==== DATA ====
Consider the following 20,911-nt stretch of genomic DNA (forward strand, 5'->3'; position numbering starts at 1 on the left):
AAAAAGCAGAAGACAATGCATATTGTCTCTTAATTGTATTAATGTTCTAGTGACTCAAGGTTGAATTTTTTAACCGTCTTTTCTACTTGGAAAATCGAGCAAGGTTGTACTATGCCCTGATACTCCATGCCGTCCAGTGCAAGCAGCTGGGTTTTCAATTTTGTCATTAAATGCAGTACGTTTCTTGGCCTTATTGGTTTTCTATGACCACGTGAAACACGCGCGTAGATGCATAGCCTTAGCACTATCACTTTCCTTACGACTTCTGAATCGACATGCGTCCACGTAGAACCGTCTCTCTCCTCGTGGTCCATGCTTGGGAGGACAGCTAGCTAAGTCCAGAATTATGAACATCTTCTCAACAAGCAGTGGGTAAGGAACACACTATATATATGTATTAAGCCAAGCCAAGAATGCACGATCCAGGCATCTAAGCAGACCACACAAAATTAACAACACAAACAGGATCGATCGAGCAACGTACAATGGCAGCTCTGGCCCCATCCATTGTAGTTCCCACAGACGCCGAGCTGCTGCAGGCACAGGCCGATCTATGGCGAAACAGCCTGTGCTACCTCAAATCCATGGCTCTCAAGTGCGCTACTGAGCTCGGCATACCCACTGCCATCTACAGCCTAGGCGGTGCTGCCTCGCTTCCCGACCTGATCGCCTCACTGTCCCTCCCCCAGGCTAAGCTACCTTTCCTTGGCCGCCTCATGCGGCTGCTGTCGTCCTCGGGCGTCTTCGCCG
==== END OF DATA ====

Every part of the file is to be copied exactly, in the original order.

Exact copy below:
Consider the following 20,911-nt stretch of genomic DNA (forward strand, 5'->3'; position numbering starts at 1 on the left):
AAAAAGCAGAAGACAATGCATATTGTCTCTTAATTGTATTAATGTTCTAGTGACTCAAGGTTGAATTTTTTAACCGTCTTTTCTACTTGGAAAATCGAGCAAGGTTGTACTATGCCCTGATACTCCATGCCGTCCAGTGCAAGCAGCTGGGTTTTCAATTTTGTCATTAAATGCAGTACGTTTCTTGGCCTTATTGGTTTTCTATGACCACGTGAAACACGCGCGTAGATGCATAGCCTTAGCACTATCACTTTCCTTACGACTTCTGAATCGACATGCGTCCACGTAGAACCGTCTCTCTCCTCGTGGTCCATGCTTGGGAGGACAGCTAGCTAAGTCCAGAATTATGAACATCTTCTCAACAAGCAGTGGGTAAGGAACACACTATATATATGTATTAAGCCAAGCCAAGAATGCACGATCCAGGCATCTAAGCAGACCACACAAAATTAACAACACAAACAGGATCGATCGAGCAACGTACAATGGCAGCTCTGGCCCCATCCATTGTAGTTCCCACAGACGCCGAGCTGCTGCAGGCACAGGCCGATCTATGGCGAAACAGCCTGTGCTACCTCAAATCCATGGCTCTCAAGTGCGCTACTGAGCTCGGCATACCCACTGCCATCTACAGCCTAGGCGGTGCTGCCTCGCTTCCCGACCTGATCGCCTCACTGTCCCTCCCCCAGGCTAAGCTACCTTTCCTTGGCCGCCTCATGCGGCTGCTGTCGTCCTCGGGCGTCTTCGCCG